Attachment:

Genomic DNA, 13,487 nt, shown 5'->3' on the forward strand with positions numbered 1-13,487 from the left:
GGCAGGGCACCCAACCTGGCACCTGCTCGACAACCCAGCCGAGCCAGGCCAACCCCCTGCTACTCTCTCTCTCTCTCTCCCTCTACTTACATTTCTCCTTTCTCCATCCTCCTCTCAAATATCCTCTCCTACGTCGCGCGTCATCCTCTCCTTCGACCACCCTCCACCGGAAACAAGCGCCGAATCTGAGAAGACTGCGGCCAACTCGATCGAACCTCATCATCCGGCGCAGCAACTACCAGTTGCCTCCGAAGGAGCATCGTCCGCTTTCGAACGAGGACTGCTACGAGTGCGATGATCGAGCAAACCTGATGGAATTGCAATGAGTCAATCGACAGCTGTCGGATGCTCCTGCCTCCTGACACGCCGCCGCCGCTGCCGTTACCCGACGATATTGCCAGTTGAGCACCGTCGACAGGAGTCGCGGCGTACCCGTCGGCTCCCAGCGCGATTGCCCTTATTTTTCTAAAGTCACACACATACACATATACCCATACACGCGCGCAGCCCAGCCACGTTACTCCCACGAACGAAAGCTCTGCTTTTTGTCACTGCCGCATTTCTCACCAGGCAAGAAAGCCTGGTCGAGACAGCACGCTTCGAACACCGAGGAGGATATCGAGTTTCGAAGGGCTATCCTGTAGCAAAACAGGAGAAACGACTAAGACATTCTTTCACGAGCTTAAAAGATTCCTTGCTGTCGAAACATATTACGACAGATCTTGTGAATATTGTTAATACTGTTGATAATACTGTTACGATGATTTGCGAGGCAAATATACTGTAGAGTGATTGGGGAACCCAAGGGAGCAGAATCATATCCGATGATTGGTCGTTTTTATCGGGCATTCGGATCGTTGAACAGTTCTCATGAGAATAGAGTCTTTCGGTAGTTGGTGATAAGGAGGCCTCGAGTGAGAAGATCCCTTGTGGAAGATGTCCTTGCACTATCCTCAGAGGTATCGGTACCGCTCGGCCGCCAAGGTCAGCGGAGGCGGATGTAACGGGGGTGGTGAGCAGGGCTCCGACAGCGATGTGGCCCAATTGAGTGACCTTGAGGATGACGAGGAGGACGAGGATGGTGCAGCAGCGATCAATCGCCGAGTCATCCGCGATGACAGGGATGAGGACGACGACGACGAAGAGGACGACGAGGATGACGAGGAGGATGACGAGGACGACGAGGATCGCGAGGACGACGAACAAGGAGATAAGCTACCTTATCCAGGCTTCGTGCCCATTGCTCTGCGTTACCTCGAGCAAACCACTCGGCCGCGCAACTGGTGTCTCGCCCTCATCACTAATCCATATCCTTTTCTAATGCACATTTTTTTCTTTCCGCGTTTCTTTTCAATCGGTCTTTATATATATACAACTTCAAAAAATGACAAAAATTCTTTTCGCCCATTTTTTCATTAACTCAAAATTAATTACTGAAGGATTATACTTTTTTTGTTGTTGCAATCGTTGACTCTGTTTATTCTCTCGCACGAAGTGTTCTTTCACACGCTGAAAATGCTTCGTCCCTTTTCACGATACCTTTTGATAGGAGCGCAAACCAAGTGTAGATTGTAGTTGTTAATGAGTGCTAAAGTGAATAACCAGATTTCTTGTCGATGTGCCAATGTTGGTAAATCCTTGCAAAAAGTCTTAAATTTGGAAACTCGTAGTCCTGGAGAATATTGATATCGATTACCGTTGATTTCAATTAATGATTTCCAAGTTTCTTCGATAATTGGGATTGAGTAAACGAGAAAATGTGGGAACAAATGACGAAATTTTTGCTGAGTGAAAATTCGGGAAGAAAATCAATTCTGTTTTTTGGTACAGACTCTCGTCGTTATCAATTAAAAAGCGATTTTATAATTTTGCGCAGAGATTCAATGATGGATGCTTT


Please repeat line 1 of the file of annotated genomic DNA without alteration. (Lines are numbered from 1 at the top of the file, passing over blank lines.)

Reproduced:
Genomic DNA, 13,487 nt, shown 5'->3' on the forward strand with positions numbered 1-13,487 from the left: